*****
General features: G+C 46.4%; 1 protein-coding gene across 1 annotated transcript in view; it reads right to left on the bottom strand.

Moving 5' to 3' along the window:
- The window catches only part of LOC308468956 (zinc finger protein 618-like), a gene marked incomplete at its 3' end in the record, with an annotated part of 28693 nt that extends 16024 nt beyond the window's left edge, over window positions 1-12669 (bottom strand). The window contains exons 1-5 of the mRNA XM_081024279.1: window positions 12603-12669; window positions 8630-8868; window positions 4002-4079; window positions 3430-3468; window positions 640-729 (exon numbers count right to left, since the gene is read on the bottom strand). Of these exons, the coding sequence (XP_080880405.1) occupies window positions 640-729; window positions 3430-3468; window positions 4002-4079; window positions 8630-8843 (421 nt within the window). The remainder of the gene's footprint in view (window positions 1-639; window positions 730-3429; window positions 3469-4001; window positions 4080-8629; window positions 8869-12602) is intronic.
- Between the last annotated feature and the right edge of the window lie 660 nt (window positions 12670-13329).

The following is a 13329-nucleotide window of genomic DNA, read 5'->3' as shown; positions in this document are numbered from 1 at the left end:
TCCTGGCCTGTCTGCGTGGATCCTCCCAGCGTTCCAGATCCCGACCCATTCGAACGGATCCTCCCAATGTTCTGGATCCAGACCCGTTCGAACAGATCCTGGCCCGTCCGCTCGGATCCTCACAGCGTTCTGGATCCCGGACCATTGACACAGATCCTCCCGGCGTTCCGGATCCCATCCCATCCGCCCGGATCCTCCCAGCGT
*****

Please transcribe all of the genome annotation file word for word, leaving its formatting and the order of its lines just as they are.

General features: G+C 46.4%; 1 protein-coding gene across 1 annotated transcript in view; it reads right to left on the bottom strand.

Moving 5' to 3' along the window:
- The window catches only part of LOC308468956 (zinc finger protein 618-like), a gene marked incomplete at its 3' end in the record, with an annotated part of 28693 nt that extends 16024 nt beyond the window's left edge, over window positions 1-12669 (bottom strand). The window contains exons 1-5 of the mRNA XM_081024279.1: window positions 12603-12669; window positions 8630-8868; window positions 4002-4079; window positions 3430-3468; window positions 640-729 (exon numbers count right to left, since the gene is read on the bottom strand). Of these exons, the coding sequence (XP_080880405.1) occupies window positions 640-729; window positions 3430-3468; window positions 4002-4079; window positions 8630-8843 (421 nt within the window). The remainder of the gene's footprint in view (window positions 1-639; window positions 730-3429; window positions 3469-4001; window positions 4080-8629; window positions 8869-12602) is intronic.
- Between the last annotated feature and the right edge of the window lie 660 nt (window positions 12670-13329).

The following is a 13329-nucleotide window of genomic DNA, read 5'->3' as shown; positions in this document are numbered from 1 at the left end:
TCCTGGCCTGTCTGCGTGGATCCTCCCAGCGTTCCAGATCCCGACCCATTCGAACGGATCCTCCCAATGTTCTGGATCCAGACCCGTTCGAACAGATCCTGGCCCGTCCGCTCGGATCCTCACAGCGTTCTGGATCCCGGACCATTGACACAGATCCTCCCGGCGTTCCGGATCCCATCCCATCCGCCCGGATCCTCCCAGCGT